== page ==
Football notes: early arrival

Badgers enjoying Orlando activities; Alvarez stands behind Bielema

ORLANDO, Fla. — For the University of Wisconsin football team, arriving in Orlando more than a week before the Capital One Bowl serves several purposes.

Obviously, the most important reason UW traveled here Christmas day was to prepare for the Jan. 2 game, but the early arrival also gives the Badger team a chance to experience everything that goes along with a bowl game.

Head coach Barry Alvarez said Tuesday afternoon that he was making many of the week's scheduled festivities—which include a trip to Universal Studios, Walt Disney World and an Orlando Magic game—optional, but that most of the team had been going to the events.

"I want them to experience it," Alvarez said. "I talk to them about taking advantage of the experience and not being a fool and sitting back at the hotel."

Most of the events take place early in the week, allowing players to enjoy the events while taking part in the lighter practices. When the harder practices begin in the three days leading up to the game, the extra activities will need to be set aside.

"It's nice to take care of these things now and then once you get closer to focus [on the game]," offensive lineman Matt Lawrence said. "But you can't beat this weather." Mid-70s and sunny has been the typical forecast this week.

The senior Lawrence also said that each bowl game has its own appeal.

"Each bowl game has it's unique aspect to it," Lawrence said. "You want to take advantage of the opportunities you are given. You've got to do that stuff."

Luckily for the players, Tuesday night's trip to Gatorland was not optional. Once there, they got to watch their coach face off with Auburn head coach Tommy Tuberville.

The two coaches were pitted against one another as they raced to see who could pull an alligator—with its mouth taped shut of course—from the water.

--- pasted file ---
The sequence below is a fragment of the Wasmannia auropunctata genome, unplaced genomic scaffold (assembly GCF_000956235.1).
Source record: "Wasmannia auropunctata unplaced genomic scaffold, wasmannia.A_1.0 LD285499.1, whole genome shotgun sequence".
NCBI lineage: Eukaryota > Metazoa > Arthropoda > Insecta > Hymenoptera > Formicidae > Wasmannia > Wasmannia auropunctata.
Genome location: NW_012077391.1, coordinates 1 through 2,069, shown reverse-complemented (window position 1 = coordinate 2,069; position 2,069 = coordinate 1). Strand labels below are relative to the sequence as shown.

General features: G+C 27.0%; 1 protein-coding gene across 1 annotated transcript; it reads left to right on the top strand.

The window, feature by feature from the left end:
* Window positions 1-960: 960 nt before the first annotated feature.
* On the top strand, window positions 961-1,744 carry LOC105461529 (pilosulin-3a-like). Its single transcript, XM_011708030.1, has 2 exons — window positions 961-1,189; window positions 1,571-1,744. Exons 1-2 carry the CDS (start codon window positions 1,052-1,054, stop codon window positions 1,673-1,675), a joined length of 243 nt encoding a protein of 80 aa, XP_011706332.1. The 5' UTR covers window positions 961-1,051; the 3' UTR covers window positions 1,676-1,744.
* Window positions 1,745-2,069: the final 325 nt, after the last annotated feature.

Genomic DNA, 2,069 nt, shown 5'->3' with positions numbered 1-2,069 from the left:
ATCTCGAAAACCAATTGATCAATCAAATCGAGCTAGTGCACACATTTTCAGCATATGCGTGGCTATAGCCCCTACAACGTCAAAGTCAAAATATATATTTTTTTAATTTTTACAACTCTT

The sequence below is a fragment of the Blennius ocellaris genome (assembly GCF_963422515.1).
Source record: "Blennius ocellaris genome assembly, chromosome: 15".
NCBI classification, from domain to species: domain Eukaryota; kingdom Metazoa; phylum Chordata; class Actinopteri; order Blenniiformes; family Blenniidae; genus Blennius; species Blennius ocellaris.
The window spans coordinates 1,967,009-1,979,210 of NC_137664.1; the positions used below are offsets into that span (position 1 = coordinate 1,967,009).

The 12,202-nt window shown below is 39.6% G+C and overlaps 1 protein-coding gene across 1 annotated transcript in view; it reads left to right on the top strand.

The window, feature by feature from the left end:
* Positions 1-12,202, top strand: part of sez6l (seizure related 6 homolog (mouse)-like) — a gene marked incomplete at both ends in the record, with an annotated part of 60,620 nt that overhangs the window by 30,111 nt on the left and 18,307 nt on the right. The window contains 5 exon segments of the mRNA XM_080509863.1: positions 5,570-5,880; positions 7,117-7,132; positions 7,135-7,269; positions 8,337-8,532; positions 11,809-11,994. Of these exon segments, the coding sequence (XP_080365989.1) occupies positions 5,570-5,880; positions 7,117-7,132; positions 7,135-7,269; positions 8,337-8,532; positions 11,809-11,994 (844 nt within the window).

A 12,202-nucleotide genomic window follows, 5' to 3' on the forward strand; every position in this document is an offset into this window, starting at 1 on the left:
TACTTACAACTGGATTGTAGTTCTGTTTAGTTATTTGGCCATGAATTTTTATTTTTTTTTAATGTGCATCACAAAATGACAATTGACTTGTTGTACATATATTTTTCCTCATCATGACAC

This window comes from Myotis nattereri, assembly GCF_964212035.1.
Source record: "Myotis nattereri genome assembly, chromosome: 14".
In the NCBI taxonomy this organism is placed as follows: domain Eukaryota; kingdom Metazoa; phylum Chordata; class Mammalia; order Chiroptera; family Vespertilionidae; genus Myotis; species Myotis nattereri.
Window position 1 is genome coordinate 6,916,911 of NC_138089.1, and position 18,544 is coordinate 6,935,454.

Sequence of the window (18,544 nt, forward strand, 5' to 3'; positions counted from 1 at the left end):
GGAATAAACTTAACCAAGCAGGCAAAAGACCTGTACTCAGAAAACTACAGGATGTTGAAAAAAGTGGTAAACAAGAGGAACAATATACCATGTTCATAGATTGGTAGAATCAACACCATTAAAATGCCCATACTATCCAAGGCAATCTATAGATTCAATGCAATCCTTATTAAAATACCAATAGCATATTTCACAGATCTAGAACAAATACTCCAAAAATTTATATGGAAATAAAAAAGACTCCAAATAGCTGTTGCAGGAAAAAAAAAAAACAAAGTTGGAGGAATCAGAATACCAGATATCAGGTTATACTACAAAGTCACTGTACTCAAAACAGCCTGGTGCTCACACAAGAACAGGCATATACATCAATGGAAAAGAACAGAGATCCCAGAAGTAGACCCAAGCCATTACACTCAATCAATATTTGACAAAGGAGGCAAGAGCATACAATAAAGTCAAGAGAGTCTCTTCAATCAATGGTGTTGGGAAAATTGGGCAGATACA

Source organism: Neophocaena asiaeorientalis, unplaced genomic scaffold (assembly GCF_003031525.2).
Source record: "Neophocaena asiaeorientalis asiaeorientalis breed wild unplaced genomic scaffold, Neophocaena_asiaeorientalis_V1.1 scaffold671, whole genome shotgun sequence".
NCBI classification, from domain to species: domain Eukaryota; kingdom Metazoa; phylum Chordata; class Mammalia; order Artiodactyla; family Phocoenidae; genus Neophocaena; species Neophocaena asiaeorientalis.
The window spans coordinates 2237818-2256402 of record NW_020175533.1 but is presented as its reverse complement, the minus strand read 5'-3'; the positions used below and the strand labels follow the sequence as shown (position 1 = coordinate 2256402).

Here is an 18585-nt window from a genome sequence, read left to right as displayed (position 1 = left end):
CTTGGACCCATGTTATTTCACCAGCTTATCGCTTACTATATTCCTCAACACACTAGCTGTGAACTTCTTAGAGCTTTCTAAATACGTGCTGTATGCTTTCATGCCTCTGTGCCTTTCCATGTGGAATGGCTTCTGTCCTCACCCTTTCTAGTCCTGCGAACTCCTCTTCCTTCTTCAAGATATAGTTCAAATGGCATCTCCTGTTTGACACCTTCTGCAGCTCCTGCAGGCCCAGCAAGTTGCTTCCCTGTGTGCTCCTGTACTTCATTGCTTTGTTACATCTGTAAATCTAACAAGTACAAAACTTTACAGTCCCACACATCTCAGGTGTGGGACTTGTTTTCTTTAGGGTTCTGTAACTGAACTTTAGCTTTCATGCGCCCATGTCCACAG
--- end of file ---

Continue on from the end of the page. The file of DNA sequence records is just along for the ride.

Alvarez won, and luckily walked away uninjured.

"I almost got a fourth hernia in three years … it was a strain," Alvarez said. "I got it out of the water before Tuberville."

All jokes aside, however, Alvarez wants his team to enjoy the experience, but also come to practice prepared.

"Experience it, but when we practice and when we meet I want their attention," he said.

Alvarez stands behind Bielema

Current defensive coordinator and future head coach Bret Bielema will have a lot on his plate to open 2006, including filling his new staff and maintaining recruiting efforts as he prepares to take over for Alvarez.

But Alvarez said Tuesday that those objectives were not getting in the way of bowl preparations.

"Bret's working hard as far as recruiting, making a lot of contacts and interviewing people as far as staff, but not at the expense of his first priority, and that's this game, and game-planning," Alvarez said. "He's kept me abreast of exactly what he's doing and how he's doing. He's been a tireless worker."

The current head coach also stood behind his coordinator and future replacement, deflecting some of the criticism he has taken this season.

Bielema's defensive unit was among the best in the country a year ago, but has struggled this season, giving up 432.5 yards per game, No. 100 in the nation.

That production has led some fans and media members to question Alvarez's choice and the timing of his decision to make Bielema the Badgers' future head man. But Alvarez is not buying such quick criticism.

"I think some of you guys have jumped to conclusions," Alvarez said. "I think our fans should be excited about our football team that will be returning. … Let him coach, let's not start judging somebody too soon."

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